D2 soccer camp has another strong year

By ALEC ETHEREDGE | Managing Editor

ALABASTER – For six straight years, Dan DeMasters built his Dynamic Development soccer camp into one of the most sought after experiences in the Birmingham-metro area, but year seven looked to be in doubt due to COVID-19.

“COVID was happening, but when school ended in May, I thought it was going to wear off and we would have (the camp) in June,” the Thompson girls’ varsity soccer coach said. “Then, it went into June and more restrictions were put in place. That’s when me and my wife sat down and said I don’t think we can do this. We really wrote it off.”

But after working with the administration in the Alabaster City School system, including superintendent Dr. Wayne Vickers among others, they were able to put another plan in place by rescheduling the camp for July 20-24.

“Everybody was supportive of that so we changed the date and asked people to register again,” DeMasters said. “We were just hoping we could do it at that point.”

The Alabaster City Schools Director of Soccer grew even more concerned the week before when Gov. Kay Ivey announced her mandated mask ordinance, but got a break when outdoor sports activities were allowed to continue with the appropriate precautions.

So came the week of July 20, and the camp went on with the necessary precautions, and in just his second year running the camp at Thompson High School after making the move from Oak Mountain, 100 campers were in attendance.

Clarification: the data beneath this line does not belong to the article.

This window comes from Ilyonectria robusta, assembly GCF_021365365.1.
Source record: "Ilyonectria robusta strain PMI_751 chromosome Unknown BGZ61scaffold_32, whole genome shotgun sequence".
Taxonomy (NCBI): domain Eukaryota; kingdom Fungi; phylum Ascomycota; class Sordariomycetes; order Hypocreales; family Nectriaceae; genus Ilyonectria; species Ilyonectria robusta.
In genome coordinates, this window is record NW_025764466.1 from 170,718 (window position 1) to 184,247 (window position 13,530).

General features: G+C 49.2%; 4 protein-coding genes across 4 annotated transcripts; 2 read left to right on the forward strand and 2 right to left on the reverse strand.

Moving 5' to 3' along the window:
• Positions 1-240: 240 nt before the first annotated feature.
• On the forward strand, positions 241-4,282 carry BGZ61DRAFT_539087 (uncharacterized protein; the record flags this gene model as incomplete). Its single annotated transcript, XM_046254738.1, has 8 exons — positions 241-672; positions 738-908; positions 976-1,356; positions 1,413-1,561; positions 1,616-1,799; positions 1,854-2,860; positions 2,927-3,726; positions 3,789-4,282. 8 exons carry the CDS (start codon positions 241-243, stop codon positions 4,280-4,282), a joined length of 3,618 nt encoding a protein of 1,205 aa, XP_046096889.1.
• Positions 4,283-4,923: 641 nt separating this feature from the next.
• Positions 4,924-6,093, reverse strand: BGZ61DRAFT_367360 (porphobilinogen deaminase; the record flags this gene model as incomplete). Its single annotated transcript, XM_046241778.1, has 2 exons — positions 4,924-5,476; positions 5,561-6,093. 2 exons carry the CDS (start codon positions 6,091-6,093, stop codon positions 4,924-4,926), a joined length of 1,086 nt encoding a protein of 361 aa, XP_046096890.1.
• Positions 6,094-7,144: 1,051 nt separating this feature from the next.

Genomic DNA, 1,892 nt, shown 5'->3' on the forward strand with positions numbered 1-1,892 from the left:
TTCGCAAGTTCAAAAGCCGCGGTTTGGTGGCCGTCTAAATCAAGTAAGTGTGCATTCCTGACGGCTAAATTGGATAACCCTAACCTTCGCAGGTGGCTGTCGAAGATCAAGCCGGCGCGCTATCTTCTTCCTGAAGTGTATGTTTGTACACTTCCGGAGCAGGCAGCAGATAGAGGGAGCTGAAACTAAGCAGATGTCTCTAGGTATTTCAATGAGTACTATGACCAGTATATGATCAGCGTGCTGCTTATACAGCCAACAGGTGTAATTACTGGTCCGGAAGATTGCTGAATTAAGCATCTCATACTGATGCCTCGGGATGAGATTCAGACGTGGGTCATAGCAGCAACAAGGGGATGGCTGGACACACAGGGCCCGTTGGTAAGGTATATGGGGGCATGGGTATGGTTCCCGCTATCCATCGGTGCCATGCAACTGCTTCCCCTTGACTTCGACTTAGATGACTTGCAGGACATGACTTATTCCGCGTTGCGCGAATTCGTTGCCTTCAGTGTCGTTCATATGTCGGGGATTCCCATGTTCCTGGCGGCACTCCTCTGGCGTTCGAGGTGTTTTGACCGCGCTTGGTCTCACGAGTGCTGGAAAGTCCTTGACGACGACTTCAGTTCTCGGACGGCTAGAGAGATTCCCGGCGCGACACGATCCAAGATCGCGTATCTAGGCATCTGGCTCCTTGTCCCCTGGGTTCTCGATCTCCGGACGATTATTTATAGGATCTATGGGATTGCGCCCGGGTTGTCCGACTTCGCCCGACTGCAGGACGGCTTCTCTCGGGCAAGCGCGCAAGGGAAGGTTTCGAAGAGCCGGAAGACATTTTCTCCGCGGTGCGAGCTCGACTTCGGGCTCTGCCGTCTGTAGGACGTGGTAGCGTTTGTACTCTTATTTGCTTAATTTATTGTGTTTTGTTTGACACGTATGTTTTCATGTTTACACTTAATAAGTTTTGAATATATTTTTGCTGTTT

That was up from 70 during last year’s camp held in Alabaster. At Oak Mountain, where the camp was held for the first five years, DeMasters built a brand, and that brand has quickly followed to Alabaster.

“I’ve seen a lot of quick growth here at Thompson. Just the support of everybody from Dr. Vickers and everybody with ACS. They’re helping market it and send it out to the community,” DeMasters said. “I didn’t know if it would carry over to Alabaster or not. To get 100 here in the second year in a new community, it feels good that people have heard of the camp and the brand is almost selling itself. It makes me happy man. I love that parents want to have their kids come through us.”

DeMasters described it as a nostalgic feeling because he used to go to camps up north run by another coach and now he’s running them. “It’s come full circle,” he said.

When he first arrived in Alabaster in 2018, he saw the community had a lot of commitment to soccer and the resources were there, but the brand just needed to find its way there.

With the addition of the D2 camp as well as BUSA coming to Alabaster, the city’s commitment to soccer is on the rise.

“The camp is younger kids and that’s one of my big focuses. Yeah I coach the varsity girls and am in charge of all programs, but we want our kids prepared to be here before they get here,” he said. “So to give them the opportunity to start that at a young age is key. I think we’ll see long term success because of that. It’s a process that will take a while, but it’s setting us in the right direction.”

During the camp, kids spend Monday through Friday running through different drills and games. Monday through Thursday, they go from 8:45 a.m. until 3 p.m. with a parents’ night on Thursday night from 6-7:30 used almost as a showcase.

There are also competitions such as World Cup games and Dutch 3v3, while a camper of the day is named at the end of each day.

Every year, the camp features some of the best coaches and former athletes from around the area, and this year’s camp featured four former Gatorade Players of the Year participating as a coach.

“The support of everybody is what makes this camp,” DeMasters said. “I owe a lot of this to everybody who helps make it so special from the administrators to the parents who trust us with their kids.”